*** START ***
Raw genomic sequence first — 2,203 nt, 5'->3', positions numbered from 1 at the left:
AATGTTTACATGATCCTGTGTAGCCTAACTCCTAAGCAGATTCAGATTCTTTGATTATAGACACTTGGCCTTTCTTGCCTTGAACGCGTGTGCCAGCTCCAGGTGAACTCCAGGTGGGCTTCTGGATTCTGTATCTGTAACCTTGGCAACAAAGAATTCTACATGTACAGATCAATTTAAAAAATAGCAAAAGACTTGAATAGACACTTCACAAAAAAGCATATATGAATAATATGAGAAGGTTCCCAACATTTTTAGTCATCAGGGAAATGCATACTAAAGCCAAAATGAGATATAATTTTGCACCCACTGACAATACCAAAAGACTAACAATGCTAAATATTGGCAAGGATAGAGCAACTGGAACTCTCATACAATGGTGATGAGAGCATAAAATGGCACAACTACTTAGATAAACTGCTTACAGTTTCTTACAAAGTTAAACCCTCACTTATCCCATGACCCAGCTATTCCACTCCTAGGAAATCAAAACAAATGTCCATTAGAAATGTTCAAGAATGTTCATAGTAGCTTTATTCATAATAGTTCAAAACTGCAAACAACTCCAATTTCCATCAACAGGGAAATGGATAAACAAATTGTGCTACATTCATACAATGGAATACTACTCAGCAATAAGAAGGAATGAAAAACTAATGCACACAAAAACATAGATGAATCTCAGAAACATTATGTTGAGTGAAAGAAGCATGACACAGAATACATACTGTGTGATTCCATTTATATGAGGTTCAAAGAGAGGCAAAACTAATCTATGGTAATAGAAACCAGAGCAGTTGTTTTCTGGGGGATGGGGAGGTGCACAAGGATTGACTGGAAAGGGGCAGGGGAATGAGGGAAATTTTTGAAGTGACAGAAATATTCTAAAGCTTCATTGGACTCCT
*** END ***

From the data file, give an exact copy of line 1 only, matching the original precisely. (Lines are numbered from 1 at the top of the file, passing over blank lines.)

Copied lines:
Raw genomic sequence first — 2,203 nt, 5'->3', positions numbered from 1 at the left: